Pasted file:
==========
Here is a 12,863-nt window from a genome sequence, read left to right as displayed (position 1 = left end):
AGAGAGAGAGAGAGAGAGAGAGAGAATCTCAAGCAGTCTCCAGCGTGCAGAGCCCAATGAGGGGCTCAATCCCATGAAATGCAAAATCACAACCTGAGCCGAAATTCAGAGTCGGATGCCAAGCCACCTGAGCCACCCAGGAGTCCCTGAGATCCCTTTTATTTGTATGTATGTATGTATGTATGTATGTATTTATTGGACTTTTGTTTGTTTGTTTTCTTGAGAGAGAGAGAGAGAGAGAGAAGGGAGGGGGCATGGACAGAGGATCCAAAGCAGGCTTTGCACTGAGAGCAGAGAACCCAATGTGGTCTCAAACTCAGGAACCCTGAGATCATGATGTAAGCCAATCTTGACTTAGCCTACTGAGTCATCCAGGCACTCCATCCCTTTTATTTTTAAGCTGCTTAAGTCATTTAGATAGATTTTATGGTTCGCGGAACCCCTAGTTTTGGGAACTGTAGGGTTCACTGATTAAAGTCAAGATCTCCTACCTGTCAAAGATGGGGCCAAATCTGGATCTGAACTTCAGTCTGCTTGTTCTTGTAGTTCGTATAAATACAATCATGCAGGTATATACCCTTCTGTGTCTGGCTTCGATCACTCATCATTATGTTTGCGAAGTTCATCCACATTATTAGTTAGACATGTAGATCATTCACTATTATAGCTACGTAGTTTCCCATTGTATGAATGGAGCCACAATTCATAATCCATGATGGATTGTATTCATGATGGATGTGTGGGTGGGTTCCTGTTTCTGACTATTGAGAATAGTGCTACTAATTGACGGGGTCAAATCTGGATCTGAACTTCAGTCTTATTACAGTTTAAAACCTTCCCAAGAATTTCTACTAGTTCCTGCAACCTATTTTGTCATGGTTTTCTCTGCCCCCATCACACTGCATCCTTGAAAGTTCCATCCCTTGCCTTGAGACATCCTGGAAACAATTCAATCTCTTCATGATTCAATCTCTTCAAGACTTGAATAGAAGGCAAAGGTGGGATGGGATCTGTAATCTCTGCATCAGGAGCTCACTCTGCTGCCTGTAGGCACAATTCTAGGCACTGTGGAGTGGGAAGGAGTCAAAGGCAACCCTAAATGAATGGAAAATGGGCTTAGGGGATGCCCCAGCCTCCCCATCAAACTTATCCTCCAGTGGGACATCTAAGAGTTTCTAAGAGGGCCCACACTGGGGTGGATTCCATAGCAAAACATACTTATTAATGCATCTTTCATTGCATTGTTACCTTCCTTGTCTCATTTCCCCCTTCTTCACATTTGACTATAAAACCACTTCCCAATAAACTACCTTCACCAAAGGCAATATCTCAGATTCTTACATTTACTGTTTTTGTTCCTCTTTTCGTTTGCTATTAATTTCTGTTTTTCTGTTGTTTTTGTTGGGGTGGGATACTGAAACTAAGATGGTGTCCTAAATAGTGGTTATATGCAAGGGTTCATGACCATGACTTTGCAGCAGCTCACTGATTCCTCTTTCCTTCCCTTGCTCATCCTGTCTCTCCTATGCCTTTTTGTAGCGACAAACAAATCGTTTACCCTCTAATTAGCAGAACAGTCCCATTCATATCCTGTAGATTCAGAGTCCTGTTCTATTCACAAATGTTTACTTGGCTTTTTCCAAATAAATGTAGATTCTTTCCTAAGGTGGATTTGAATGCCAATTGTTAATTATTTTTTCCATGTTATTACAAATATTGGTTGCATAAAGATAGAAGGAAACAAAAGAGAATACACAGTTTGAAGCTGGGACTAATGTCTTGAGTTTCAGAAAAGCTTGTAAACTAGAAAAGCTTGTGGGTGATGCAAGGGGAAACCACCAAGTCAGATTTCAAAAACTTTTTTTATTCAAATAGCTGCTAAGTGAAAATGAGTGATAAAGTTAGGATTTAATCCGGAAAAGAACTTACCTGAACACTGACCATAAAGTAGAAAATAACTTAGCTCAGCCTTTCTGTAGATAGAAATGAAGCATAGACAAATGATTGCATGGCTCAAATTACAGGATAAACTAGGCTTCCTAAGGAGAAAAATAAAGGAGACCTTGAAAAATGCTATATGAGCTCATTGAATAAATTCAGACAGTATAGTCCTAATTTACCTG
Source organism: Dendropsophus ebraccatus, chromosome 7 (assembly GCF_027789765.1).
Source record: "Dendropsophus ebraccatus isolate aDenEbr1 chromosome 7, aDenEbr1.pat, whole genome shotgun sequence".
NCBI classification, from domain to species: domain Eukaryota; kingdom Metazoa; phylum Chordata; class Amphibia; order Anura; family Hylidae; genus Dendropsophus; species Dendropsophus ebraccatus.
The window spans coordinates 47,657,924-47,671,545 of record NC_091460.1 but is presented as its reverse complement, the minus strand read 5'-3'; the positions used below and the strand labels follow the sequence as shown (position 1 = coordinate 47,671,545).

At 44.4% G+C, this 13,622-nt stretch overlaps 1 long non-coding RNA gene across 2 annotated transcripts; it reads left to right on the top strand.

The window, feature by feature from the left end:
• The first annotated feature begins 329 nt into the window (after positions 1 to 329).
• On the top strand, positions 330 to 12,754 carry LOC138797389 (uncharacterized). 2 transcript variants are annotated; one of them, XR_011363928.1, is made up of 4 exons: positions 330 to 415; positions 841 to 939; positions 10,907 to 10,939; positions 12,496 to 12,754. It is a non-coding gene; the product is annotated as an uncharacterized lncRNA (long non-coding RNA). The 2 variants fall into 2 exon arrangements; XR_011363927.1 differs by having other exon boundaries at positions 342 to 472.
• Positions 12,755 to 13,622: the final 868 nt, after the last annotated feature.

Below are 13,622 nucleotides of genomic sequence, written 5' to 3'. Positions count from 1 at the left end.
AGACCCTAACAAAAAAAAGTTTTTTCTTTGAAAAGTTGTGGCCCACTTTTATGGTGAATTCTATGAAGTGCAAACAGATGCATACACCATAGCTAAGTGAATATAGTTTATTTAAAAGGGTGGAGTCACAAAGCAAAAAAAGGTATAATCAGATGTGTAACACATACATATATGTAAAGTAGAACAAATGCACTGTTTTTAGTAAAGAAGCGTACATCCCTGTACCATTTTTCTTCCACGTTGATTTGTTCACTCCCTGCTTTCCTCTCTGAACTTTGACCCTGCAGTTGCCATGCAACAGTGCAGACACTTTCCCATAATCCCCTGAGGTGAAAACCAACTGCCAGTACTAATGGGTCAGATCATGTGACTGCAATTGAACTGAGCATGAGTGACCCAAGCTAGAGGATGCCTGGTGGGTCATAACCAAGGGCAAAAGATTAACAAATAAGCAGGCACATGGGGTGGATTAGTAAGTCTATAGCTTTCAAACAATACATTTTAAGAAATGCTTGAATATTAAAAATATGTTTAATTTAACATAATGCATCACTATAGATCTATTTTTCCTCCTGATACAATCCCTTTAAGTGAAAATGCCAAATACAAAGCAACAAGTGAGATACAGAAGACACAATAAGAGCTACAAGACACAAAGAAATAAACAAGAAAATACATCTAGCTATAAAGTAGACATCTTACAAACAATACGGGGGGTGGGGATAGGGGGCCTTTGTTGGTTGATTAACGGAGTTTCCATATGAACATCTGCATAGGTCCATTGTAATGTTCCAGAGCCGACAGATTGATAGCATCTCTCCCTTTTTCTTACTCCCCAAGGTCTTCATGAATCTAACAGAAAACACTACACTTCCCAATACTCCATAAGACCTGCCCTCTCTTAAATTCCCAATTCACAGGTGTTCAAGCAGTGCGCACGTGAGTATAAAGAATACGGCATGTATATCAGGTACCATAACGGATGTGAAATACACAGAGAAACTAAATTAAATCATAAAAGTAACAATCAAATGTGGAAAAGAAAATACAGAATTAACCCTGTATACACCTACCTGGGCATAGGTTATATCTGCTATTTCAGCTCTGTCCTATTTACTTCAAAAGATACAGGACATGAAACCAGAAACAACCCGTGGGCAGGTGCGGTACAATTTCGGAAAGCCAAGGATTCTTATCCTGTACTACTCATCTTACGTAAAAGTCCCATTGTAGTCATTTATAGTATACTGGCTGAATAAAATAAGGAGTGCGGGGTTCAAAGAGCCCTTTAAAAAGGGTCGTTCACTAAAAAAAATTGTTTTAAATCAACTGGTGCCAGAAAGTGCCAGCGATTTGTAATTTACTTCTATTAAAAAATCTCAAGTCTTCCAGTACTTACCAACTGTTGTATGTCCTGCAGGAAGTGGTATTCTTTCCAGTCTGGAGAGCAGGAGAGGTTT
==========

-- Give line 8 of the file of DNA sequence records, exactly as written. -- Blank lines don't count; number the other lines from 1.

The window, feature by feature from the left end: